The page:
They could "blow up" the markets, one of Wall Street's biggest players warned, and even the backers of these funds caution that they are not for novice investors – or the faint of heart.
Before you start thinking these investments must be some exotic, difficult-to-buy security, think again. We're talking about leveraged ETFs, a niche class of exchange traded funds that offer investors potentially greater upside – and downside – by increasing an investor's market exposure to a particular index through the use of leverage.
Because they come with significant risks and scary warnings and are more of a monitor-daily investment rather than the typical buy-and-hold ETF, they comprise a small fraction of the ETF universe.
Most ETF issuers have shied away from leveraged ETFs, saying that the risks for investors are too high, especially in the wrong kind of markets. Laurence Fink, chief executive of ETF leader BlackRock Inc., said last year that they could "blow up" the industry and should be legislated out of existence.
Even proponents of leveraged ETFs acknowledge that they are not appropriate for every situation. In markets featuring low volatility a leveraged ETF can generate returns or losses that are roughly twice the returns or losses of the index. In highly volatile markets, all bets are off and returns and losses could well exceed the expected two times leverage.
"If you are right, it is great. If you are wrong, it is deadly," said Yves Rebetez, a chartered financial analyst and managing director and editor of ETF Insight, which follows Canada's ETF industry.
Mr. Rebetez has recent experience with the leveraged fund product. Convinced that the price of crude oil had further to fall this past spring, he purchased an "oil bear" ETF hoping to successfully short the world's most important commodity.
"In short order I had probably lost 20 to 30 per cent because of the chop in volatility and because the price wasn't coming down," Mr. Rebetez said. He ended up holding on to the position (in the Horizons BetaPro NYMEX Crude Oil Bear Plus ETF) for a few months before profitably exiting his position in two transactions this summer when oil prices were slumping.
Mr. Rebetez, a seasoned investor, said his recent experience illustrated why leveraged funds will likely remain a small segment of the ETF universe for him. "The reality is a lot of people don't like on paper losing 20, 30 or 40 per cent in a real hurry."
In Canada, just one provider offers leveraged ETFs, Toronto-based Horizons ETFs Management (Canada) Inc., which sells 26 leveraged funds that allow investors to make bearish or bullish bets or capitalize on volatility. "They are for investors with a view," said Howard Atkinson, president of Horizons.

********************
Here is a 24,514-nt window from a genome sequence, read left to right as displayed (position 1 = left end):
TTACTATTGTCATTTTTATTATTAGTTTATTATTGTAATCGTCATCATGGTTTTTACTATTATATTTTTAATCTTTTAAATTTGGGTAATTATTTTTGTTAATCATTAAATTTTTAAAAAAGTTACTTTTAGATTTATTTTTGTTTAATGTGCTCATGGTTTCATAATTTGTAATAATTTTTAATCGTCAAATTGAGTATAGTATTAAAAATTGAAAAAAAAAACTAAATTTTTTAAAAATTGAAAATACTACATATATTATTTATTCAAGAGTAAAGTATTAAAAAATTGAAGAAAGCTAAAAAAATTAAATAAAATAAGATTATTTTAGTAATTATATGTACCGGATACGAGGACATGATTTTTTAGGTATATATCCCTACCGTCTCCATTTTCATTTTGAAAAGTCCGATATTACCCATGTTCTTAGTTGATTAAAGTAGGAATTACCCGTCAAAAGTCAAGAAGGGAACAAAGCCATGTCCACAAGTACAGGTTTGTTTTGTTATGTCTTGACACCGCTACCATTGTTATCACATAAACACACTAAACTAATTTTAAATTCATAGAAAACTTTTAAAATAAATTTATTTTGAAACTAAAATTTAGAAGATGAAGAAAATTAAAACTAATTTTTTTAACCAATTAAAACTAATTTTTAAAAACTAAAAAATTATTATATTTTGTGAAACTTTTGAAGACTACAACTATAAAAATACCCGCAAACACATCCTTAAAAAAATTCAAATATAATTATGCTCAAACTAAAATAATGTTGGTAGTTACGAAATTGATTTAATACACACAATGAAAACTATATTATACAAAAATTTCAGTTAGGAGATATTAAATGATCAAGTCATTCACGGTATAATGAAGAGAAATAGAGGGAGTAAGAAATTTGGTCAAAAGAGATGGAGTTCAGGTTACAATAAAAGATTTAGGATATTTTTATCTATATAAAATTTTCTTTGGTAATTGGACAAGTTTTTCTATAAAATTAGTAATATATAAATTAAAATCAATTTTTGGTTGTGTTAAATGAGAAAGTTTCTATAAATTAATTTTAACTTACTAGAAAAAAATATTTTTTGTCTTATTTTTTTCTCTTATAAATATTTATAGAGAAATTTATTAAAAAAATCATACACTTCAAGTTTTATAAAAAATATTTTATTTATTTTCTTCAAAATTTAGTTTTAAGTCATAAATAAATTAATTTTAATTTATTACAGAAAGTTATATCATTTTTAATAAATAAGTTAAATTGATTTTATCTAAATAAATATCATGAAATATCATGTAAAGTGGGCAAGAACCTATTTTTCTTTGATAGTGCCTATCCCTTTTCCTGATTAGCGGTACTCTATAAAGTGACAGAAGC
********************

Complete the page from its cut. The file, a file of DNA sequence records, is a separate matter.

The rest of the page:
"To be really used successfully you need a trader's mentality," he said. In other words, investors are making calculations based on technical analysis or perhaps even a major news event that has shifted markets.
"The other thing I mean by trader's mentality is that traders measure into and out of positions very carefully and accept small losses, and they let their winners run," he said. "But they don't let their losers destroy their capital."
If an investor is willing to trade like a trader and, for example, use stop-losses or have the discipline to sell part of their gains early in a trade, then leveraged ETFs might make sense.
"These are definitely not for 'buy, hold and forget' or investors with a long-term view," Mr. Atkinson said.
He noted that leveraged ETFs make up a sliver of the greater ETF marketplace, about $1-billion compared with $85-billion invested in ETFs in Canada.
Given the criticism of the funds, Mr. Atkinson also wanted to highlight another benefit: Though they are risky, losses are limited compared to short-selling securities. "If it does go horribly wrong you can lose your entire investment but you can't lose more than that," he said of leveraged ETFs.
What bets are investors placing with Horizon ETFs? The most popular funds historically have been those that track crude oil and the price of natural gas, both for the bulls and bears, Mr. Atkinson said.
Dan Hallett, who is today a vice-president and principal with Highview Financial Group in Oakville, Ont., in 2009 wrote a report on leveraged ETFs that was sponsored by Horizons. He tackled the "common myths and criticisms" of the funds and concluded that they indeed do what they promise to do.
That does not mean investors should be running to buy a leveraged fund, however, he said recently.
"For the average investor, they should probably stay away from 95 per cent of the products that are out there in general," he said. "That would include the levered and inverse ETFs, because the average investor probably doesn't spend the time to really understand how they work, and as a result, how they should be used, if they are used at all."
For Mr. Hallett, a "required minimum" of research that a would-be leveraged ETF investor should conduct is to go through the educational sections of the offerers' websites.
He hastened to add that he is not "singling out" leveraged funds. "I would say the same thing for the average investor in the context of sector ETFs and funds, and regional or country funds.
"In very broad context, they are all just different ways to make bets, and the average investor probably shouldn't bother making those kinds of bets."